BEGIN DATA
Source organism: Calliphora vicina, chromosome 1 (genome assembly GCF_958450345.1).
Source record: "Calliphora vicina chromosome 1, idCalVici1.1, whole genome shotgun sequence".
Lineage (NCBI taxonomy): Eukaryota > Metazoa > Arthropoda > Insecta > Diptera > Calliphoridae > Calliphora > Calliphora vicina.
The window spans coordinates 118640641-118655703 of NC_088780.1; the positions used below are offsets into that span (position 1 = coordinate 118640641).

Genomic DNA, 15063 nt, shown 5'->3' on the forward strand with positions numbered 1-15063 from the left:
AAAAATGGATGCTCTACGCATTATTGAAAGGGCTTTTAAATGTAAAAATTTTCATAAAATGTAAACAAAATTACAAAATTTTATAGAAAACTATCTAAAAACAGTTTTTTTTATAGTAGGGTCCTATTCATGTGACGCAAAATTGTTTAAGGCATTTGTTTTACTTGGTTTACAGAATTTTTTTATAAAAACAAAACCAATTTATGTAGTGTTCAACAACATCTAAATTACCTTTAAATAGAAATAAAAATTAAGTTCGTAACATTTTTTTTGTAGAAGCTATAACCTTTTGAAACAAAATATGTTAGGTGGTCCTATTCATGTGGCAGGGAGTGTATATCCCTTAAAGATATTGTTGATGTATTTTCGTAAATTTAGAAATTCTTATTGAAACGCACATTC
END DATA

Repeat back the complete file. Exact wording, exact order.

Source organism: Calliphora vicina, chromosome 1 (genome assembly GCF_958450345.1).
Source record: "Calliphora vicina chromosome 1, idCalVici1.1, whole genome shotgun sequence".
Lineage (NCBI taxonomy): Eukaryota > Metazoa > Arthropoda > Insecta > Diptera > Calliphoridae > Calliphora > Calliphora vicina.
The window spans coordinates 118640641-118655703 of NC_088780.1; the positions used below are offsets into that span (position 1 = coordinate 118640641).

Genomic DNA, 15063 nt, shown 5'->3' on the forward strand with positions numbered 1-15063 from the left:
AAAAATGGATGCTCTACGCATTATTGAAAGGGCTTTTAAATGTAAAAATTTTCATAAAATGTAAACAAAATTACAAAATTTTATAGAAAACTATCTAAAAACAGTTTTTTTTATAGTAGGGTCCTATTCATGTGACGCAAAATTGTTTAAGGCATTTGTTTTACTTGGTTTACAGAATTTTTTTATAAAAACAAAACCAATTTATGTAGTGTTCAACAACATCTAAATTACCTTTAAATAGAAATAAAAATTAAGTTCGTAACATTTTTTTTGTAGAAGCTATAACCTTTTGAAACAAAATATGTTAGGTGGTCCTATTCATGTGGCAGGGAGTGTATATCCCTTAAAGATATTGTTGATGTATTTTCGTAAATTTAGAAATTCTTATTGAAACGCACATTC